More Riverside County COVID-19 outbreaks seen in 10 days than in all December –

So far this month, Riverside County has recorded more coronavirus outbreaks at schools and workplaces than in all of December, the county’s public health director told the Board of Supervisors on Tuesday, Jan. 11.

Also, infected county residents spread the virus to more people on average than other Californians, Kim Saruwatari said.

Riverside County Director of Public Health Kim Saruwatari, seen June 9, 2020, updated county supervisors Tuesday, Jan. 11, 2022, on the current coronavirus surge. (File photo by Watchara Phomicinda, The Press-Enterprise/SCNG)

The county defines an outbreak as three or more cases in a particular setting. In the past 10 days, 128 outbreaks have been reported at businesses, Saruwatari said, adding that 84 business outbreaks were reported in December.

Of those outbreaks, five were considered major, meaning they involved 20 or more cases, Saruwatari said. Of December’s 84 outbreaks, 14 were defined as major.

There have been 20 reported outbreaks at schools in the county so far this month, compared to 76 last month, she said.

The surge in outbreaks and cases comes amid a global spike in COVID-19 cases due to the more infectious omicron variant. As of Monday, Jan. 10, the county’s seven-day case count was 17,975. In late November, it was just 2,415.

The county’s case rate is currently 103 per 100,000, higher than the 14 cases per 100,000 seen Nov. 29 but below the current state average of 108.7 per 100,000.

It’s also lower than the 151.5 per 100,000 cases the county recorded during the last winter surge in early January 2021, though Saruwatari cautioned that officials think the current case count “is a fairly large underrepresentation” of actual cases because of a lack of testing or because antigen tests don’t always get reported to the county.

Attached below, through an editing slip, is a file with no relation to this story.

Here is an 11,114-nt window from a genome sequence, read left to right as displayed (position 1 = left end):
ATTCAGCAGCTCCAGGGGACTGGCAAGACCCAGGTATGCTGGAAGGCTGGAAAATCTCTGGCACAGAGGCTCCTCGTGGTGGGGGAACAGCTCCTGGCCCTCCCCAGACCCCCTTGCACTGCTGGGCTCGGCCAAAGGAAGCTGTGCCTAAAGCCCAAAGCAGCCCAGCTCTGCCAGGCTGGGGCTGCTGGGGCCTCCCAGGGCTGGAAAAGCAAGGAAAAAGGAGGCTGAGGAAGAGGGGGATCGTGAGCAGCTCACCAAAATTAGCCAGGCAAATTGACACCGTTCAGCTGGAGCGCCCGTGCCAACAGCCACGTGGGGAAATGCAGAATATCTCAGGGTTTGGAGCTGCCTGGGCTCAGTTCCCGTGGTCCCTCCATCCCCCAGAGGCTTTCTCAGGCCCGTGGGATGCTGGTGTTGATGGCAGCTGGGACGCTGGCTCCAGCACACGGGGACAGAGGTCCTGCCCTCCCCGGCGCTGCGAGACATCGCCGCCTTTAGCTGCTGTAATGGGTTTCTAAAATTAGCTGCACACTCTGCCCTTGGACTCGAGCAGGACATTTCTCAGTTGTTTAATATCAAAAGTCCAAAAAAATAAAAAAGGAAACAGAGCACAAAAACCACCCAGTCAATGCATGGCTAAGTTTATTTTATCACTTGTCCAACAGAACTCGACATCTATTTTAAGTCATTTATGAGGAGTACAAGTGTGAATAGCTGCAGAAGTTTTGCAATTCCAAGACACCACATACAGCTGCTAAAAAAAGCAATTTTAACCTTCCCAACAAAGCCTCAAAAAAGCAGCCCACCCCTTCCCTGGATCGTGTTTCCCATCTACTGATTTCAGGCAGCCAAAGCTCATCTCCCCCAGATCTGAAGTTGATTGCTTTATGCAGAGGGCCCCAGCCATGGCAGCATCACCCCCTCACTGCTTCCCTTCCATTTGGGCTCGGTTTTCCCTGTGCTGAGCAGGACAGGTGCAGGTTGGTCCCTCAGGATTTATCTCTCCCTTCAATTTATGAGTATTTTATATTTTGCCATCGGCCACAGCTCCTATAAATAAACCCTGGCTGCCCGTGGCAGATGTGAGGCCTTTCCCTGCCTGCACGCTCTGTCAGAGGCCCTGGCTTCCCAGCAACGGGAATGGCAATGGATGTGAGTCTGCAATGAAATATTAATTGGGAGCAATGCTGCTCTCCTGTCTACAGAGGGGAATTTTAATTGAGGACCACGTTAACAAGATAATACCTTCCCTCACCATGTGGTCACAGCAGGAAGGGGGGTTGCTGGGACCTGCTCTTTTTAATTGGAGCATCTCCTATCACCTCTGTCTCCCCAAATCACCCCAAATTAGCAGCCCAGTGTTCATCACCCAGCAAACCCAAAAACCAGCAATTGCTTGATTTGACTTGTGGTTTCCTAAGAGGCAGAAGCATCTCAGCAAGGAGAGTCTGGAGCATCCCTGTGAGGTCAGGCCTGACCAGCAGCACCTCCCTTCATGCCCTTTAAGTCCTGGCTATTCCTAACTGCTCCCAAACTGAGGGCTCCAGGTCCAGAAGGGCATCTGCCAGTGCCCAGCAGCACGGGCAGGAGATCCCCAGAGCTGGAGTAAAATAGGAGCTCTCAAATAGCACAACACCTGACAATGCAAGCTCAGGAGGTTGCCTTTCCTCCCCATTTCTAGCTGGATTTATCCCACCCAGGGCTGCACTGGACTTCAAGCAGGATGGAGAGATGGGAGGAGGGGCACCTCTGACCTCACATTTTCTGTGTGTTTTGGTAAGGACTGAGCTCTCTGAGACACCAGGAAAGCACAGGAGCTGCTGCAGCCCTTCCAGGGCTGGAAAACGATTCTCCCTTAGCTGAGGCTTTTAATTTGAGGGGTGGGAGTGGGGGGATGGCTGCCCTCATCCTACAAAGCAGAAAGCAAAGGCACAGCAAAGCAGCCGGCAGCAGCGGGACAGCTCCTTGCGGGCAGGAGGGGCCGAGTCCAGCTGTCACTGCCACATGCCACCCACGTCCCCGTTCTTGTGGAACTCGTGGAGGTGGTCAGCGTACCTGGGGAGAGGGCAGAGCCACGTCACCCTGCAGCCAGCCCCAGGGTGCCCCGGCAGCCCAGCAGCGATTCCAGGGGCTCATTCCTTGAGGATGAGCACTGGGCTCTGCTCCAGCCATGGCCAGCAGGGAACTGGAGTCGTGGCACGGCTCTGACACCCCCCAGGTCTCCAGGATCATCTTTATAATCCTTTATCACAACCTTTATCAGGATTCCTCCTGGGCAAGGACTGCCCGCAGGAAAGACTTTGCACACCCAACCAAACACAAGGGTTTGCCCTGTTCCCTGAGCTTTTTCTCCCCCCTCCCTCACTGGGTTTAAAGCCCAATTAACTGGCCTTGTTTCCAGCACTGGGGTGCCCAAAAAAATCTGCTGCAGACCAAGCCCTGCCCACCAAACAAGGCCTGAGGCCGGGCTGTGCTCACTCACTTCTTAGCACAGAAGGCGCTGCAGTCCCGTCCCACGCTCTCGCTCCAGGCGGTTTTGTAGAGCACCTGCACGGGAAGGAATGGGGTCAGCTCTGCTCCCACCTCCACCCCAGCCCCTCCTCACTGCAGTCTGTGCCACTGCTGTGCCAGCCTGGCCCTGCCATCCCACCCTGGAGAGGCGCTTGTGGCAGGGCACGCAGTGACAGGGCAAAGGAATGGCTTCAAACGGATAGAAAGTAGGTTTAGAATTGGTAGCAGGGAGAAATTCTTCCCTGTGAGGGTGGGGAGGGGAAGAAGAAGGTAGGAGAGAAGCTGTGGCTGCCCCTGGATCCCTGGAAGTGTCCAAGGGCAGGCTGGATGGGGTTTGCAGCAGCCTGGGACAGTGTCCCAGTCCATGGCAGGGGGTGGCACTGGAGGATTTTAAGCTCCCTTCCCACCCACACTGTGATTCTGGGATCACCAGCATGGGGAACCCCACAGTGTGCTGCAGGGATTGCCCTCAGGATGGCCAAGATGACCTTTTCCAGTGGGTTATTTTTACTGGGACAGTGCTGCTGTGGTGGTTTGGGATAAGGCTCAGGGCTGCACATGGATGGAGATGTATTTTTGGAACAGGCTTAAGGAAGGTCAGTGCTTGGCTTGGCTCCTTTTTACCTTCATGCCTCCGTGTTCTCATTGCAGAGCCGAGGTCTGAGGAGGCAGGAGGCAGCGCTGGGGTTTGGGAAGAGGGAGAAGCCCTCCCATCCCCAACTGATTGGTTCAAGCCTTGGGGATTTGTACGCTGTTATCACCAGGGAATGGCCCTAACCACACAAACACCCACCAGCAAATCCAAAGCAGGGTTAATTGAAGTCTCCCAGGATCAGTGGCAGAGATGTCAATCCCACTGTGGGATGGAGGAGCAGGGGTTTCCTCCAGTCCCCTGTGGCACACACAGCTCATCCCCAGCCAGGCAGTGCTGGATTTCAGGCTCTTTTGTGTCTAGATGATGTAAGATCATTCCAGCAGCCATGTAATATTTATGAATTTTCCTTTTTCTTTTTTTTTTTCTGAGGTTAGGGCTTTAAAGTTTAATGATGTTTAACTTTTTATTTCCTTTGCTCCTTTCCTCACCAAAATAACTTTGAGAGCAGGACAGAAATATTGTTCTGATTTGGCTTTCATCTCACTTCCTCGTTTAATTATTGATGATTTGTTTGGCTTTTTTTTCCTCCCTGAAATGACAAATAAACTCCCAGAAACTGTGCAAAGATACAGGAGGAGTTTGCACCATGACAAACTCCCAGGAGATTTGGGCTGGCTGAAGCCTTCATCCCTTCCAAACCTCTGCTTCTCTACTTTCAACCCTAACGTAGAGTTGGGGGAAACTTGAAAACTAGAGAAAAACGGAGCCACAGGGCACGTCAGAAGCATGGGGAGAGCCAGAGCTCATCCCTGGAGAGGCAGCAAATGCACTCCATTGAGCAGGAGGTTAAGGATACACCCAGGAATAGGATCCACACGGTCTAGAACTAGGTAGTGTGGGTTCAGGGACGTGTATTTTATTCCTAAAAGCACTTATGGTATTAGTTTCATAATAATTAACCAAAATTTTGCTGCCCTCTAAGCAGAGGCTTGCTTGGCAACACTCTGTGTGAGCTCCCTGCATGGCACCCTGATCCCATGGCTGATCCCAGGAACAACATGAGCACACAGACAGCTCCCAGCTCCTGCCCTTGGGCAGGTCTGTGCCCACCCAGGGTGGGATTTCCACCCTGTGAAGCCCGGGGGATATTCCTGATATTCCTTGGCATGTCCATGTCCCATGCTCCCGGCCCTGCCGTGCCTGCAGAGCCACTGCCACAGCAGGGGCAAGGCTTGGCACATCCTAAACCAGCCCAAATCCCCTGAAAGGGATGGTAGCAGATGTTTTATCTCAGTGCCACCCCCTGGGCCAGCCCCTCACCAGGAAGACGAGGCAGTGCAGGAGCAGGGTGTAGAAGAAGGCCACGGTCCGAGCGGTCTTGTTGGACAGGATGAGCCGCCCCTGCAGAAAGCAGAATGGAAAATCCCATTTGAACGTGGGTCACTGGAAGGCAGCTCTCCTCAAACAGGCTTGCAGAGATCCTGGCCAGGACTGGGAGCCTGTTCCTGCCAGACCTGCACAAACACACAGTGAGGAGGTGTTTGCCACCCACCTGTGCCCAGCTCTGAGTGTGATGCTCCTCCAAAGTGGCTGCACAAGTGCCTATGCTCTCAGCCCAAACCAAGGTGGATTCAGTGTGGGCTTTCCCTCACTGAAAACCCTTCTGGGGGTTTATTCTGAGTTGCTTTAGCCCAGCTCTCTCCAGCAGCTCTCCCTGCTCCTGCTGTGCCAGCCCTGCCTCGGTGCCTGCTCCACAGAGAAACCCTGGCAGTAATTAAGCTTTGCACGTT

The county’s COVID-19 death rate isn’t matching the rise in cases, Saruwatari said. About 90% of its COVID-19 deaths are among unvaccinated people, she said, adding that the unvaccinated also account for about 90% of the county’s COVID-19 hospitalizations.

In California, the average infected person spreads the virus to 1.58 people. But in Riverside County, infected residents are likely to spread it to two other people, “which is why we’re seeing such a huge increase in cases,” Saruwatari said.

The higher infection rate could result in part from the types of businesses in the county, she said.

“We have a lot of hospitality industry — a lot of interaction between people,” Saruwatari said, adding that the county has areas in which it’s harder to access COVID-19 resources.

Countywide, 65.9% of those 5 and older, 72.8% of those 18 and older and 82.7% of those 65 and older are vaccinated, Saruwatari said.

But just 24.4% of those 16 and older who are eligible for a booster shot have received one, and Saruwatari said the county “is making a big push around boosters, because we do know, particularly with (the) omicron variant, that having that booster dose is very protective and lessens the chance of having severe disease.”

Vaccinated residents have about a 1-in-100 chance of getting COVID-19, while unvaccinated residents have a 1-in-4 chance….

Read More: More Riverside County COVID-19 outbreaks seen in 10 days than in all December –

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